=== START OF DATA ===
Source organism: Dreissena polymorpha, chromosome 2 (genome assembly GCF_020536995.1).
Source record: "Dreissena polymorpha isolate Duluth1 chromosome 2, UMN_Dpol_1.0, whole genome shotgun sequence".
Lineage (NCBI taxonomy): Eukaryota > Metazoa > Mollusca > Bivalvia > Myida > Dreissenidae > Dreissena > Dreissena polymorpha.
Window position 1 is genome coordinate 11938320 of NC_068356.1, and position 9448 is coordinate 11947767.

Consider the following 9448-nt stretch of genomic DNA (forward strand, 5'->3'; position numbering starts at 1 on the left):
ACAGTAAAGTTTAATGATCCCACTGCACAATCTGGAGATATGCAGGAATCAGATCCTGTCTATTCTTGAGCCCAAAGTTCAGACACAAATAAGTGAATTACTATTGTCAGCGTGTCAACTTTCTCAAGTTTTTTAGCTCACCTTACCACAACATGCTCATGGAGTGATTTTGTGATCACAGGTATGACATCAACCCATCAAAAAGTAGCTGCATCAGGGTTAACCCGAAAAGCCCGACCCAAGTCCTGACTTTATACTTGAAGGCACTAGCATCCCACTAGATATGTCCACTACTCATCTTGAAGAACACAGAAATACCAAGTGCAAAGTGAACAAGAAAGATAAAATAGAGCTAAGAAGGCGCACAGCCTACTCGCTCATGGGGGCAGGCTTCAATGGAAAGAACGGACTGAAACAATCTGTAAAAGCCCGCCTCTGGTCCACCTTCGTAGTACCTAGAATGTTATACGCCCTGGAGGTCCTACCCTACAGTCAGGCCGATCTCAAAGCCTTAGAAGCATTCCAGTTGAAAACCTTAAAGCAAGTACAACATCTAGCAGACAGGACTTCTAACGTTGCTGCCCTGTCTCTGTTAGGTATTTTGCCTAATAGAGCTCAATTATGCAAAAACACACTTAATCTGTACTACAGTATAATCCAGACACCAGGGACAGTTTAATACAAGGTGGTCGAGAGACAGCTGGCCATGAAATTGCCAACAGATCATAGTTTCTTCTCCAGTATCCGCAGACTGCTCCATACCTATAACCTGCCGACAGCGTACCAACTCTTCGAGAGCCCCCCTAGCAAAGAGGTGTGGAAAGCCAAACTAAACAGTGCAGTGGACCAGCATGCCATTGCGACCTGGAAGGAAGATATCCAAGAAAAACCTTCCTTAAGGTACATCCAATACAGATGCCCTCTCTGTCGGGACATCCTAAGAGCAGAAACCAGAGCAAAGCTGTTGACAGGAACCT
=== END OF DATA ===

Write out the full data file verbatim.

Source organism: Dreissena polymorpha, chromosome 2 (genome assembly GCF_020536995.1).
Source record: "Dreissena polymorpha isolate Duluth1 chromosome 2, UMN_Dpol_1.0, whole genome shotgun sequence".
Lineage (NCBI taxonomy): Eukaryota > Metazoa > Mollusca > Bivalvia > Myida > Dreissenidae > Dreissena > Dreissena polymorpha.
Window position 1 is genome coordinate 11938320 of NC_068356.1, and position 9448 is coordinate 11947767.

Consider the following 9448-nt stretch of genomic DNA (forward strand, 5'->3'; position numbering starts at 1 on the left):
ACAGTAAAGTTTAATGATCCCACTGCACAATCTGGAGATATGCAGGAATCAGATCCTGTCTATTCTTGAGCCCAAAGTTCAGACACAAATAAGTGAATTACTATTGTCAGCGTGTCAACTTTCTCAAGTTTTTTAGCTCACCTTACCACAACATGCTCATGGAGTGATTTTGTGATCACAGGTATGACATCAACCCATCAAAAAGTAGCTGCATCAGGGTTAACCCGAAAAGCCCGACCCAAGTCCTGACTTTATACTTGAAGGCACTAGCATCCCACTAGATATGTCCACTACTCATCTTGAAGAACACAGAAATACCAAGTGCAAAGTGAACAAGAAAGATAAAATAGAGCTAAGAAGGCGCACAGCCTACTCGCTCATGGGGGCAGGCTTCAATGGAAAGAACGGACTGAAACAATCTGTAAAAGCCCGCCTCTGGTCCACCTTCGTAGTACCTAGAATGTTATACGCCCTGGAGGTCCTACCCTACAGTCAGGCCGATCTCAAAGCCTTAGAAGCATTCCAGTTGAAAACCTTAAAGCAAGTACAACATCTAGCAGACAGGACTTCTAACGTTGCTGCCCTGTCTCTGTTAGGTATTTTGCCTAATAGAGCTCAATTATGCAAAAACACACTTAATCTGTACTACAGTATAATCCAGACACCAGGGACAGTTTAATACAAGGTGGTCGAGAGACAGCTGGCCATGAAATTGCCAACAGATCATAGTTTCTTCTCCAGTATCCGCAGACTGCTCCATACCTATAACCTGCCGACAGCGTACCAACTCTTCGAGAGCCCCCCTAGCAAAGAGGTGTGGAAAGCCAAACTAAACAGTGCAGTGGACCAGCATGCCATTGCGACCTGGAAGGAAGATATCCAAGAAAAACCTTCCTTAAGGTACATCCAATACAGATGCCCTCTCTGTCGGGACATCCTAAGAGCAGAAACCAGAGCAAAGCTGTTGACAGGAACCT